I thought this year instead of writing a recap or review for every book I've read I would just make a monthy posting of books read for each specific month.
Haunted by Chuck Palahniuk - Only the second book I've read by Palahniuk, the other being "Fight Club." It's basically a collection of stories told from the point of view from varying artists on a writing retreat that turns into a horrifying hostage situation. Often funny but mostly very dark, some of the stories aren't for the faint of heart. The first story in the collection, "Guts" is especially grim. Read at your own risk. 4 out of 5 stars.
Lunar Park by Brent Easton Ellis - With this entry I've offically read everything by Ellis now. While the story has a lot of the trademark Ellis snark and shock value I've come to expect, it just felt like more of the same from the the author of "Less Than Zero" and "American Psycho." I did find the fictional autobiographical bits hilarious near the beginning but the story slowly declines from there. As my mom would say, it ain't love but it ain't bad. 3 out of 5 stars.
Voodoo River by Robert Crais - The fifth entry into Crais' Elvis Cole series about a L.A. private detective. Elvis Cole is a funny guy and I read probably as much for his sense of humor as I do for his detective skills. This novel seemed a little fresher than the previous entries as much of the story shifts from L.A. to Louisiana near the Baton Rouge area. Still, the story is a little dated having been written in the 1990s. 3 out of 5 stars.
The Black Ice by Michael Connelly - The second entry into Connelly's Hieronymus "Harry" Bosch series. Vietnam veteran and L.A. police detective Bosch has a knack for getting himself in trouble, mostly for doing the right thing when others are unwilling or unable to do so. Laced with humor and great police procedural storys, the Harry Bosch series are generally very good reads. Though, like some of Robert Crais' older works, this one is a little outdated as well, having been written in the 1990s. Each installment in the series through the years become a lot stronger in my opinion. 3 out of 5 stars.
Die Trying by Lee Child - I've just about caught up with Child's series about Jack Reacher, a loner ex-military policeman, who travels from place to place and always finds himself in trouble. I believe this is the third in his series of around twenty novels based on the Reacher character. Though entertaining, I've found myself growing a little weary with the series, probably from reading so many of the novels in such a short time. I've found Child's older works to be on the whole better so "Die Trying" doesn't disappoint too much. Did anyone see the movie "Jack Reacher" based on Child's book "One Shot?" I've yet to catch it but it was one of the stronger novels in the series. 3 out of 5 stars.
Indigo Slam by Robert Crais - Another Elive Cole dective novel, the seventh in the series I believe. While the writing continues to get stronger with each book that Crais releases, this particular story is a bit lacking, dealing primarily with counterfeiting. Not the sexiest of subjects. 3 out of 5 stars.
A Drink Before the War by Dennis Lehane - What's this? Yet another mystery series? I can thank my mom for getting me into Lehane's Kenzie and Gennaro series, as with most of the mysteries I read. I enjoyed the origin tale of Kenzie and Gennaro and especially the setting in and around the Boston area and the politics involved. I'm looking forward to reading more of the series once I get my hands on them, particularly "Gone Baby Gone." 3 out of 5 stars.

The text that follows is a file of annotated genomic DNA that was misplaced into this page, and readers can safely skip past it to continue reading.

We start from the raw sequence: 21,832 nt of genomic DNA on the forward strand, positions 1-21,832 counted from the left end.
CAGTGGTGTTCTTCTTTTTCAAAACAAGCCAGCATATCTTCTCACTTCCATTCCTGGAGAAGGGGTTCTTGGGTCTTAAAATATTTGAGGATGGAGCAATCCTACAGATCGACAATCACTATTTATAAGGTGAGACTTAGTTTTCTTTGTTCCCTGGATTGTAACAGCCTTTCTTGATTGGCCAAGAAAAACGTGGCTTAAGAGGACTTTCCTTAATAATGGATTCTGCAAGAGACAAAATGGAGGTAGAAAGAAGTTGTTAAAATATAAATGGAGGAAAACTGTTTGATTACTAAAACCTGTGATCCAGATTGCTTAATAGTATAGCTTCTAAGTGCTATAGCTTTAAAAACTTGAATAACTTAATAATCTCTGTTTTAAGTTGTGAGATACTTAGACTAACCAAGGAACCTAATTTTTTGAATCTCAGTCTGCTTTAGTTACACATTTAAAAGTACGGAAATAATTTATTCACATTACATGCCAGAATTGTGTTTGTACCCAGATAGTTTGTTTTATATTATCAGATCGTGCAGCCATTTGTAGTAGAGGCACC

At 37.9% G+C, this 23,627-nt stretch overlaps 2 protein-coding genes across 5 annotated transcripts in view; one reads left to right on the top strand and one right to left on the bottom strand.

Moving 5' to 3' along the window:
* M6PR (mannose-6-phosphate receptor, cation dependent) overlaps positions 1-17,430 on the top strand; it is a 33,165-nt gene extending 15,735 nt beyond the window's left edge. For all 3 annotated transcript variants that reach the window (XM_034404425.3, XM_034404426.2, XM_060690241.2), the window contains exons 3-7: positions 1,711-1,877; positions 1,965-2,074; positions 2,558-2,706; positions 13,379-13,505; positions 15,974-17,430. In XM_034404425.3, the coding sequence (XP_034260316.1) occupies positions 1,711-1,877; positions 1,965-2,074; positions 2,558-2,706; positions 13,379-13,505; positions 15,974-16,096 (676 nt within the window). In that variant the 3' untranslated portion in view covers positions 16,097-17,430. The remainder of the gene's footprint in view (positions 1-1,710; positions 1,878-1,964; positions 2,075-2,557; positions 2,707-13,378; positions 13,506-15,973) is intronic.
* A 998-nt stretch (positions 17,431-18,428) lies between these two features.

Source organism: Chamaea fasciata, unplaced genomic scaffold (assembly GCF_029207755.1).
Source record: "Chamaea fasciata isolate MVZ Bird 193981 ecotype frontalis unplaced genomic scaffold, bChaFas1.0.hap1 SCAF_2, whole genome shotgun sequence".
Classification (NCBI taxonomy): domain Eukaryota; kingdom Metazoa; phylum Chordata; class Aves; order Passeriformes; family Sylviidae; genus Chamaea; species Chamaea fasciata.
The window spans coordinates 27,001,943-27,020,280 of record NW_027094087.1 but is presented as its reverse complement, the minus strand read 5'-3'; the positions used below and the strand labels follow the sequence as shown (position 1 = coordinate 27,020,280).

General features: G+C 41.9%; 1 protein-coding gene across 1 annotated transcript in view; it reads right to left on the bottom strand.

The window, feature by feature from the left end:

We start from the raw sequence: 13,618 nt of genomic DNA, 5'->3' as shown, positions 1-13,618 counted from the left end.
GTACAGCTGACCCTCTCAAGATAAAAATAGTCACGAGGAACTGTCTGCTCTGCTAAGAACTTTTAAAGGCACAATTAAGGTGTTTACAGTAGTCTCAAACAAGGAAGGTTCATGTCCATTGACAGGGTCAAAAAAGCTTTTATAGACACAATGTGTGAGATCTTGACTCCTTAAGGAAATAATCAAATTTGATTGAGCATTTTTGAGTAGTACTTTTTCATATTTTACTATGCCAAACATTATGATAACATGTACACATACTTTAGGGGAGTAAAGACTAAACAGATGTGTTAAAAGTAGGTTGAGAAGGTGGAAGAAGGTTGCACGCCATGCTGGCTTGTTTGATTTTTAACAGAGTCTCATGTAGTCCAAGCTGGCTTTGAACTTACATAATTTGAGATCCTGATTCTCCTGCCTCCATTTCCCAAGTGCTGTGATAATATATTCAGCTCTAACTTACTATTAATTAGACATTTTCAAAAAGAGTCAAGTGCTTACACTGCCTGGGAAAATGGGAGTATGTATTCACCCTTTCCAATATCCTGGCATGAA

The Passage by Justin Cronin - I became aware of this series from browsing about books on Reddit. In a nutshell the novel is mostly a post-apocalyptic story with a vampire twist. Intriqued? Yeah, so was I. It was refreshing to find a story in this genre that didn't revolve around angst-filled teenage hipsters. A nice story in what is supposed to be a trilogy (great, another series I'll have to hunt down!). The only element that kept me from giving this novel a five star rating was some problems with pacing throughout the story. Though, when the book takes off and gets going it really is quite fantastic. 4 out of 5 stars.
Firestarter by Stephen King - I have to give props to my friend Che for loaning me this novel, a book I probably wouldn't have otherwise purchased or read. I'm sure I saw the movie a million years ago but I didn't remember much about it. I found the story interesting, with quick pacing, and finishing strong (one of King's problems with his novels) despite the fact that the book was written and took place in the very early 1980s. 4 out of 5 stars.
The Return of the Native by Thomas Hardy - This book was the bane of my existance my Junior year in High School. Hate isn't too strong a word in describing how I felt about Hardy's abortion at the time. I thought: piss on Egdon Heath! During my Senior year in High School I was an aide for Mrs. Millard, the school libarian. I ranted and raved the entire year to her about "The Return of the Native" being required reading the previous year. As a joke she gave me an old copy of the book that they were throwing out right around graduation time. Sadly, I destroyed the book in my anti Hardy rage at the time, something I truly regret looking back all these years later. Fast forward 22 years later, I decided to give Hardy's work another chance. I actually enjoyed the novel! The story, though tragic, had some very moden themes for the late 1800s and I can understand now why it's consider to be a "classic." It is definitely an interesting look at morals and community in Victorian Britain. 4 out of 5 stars.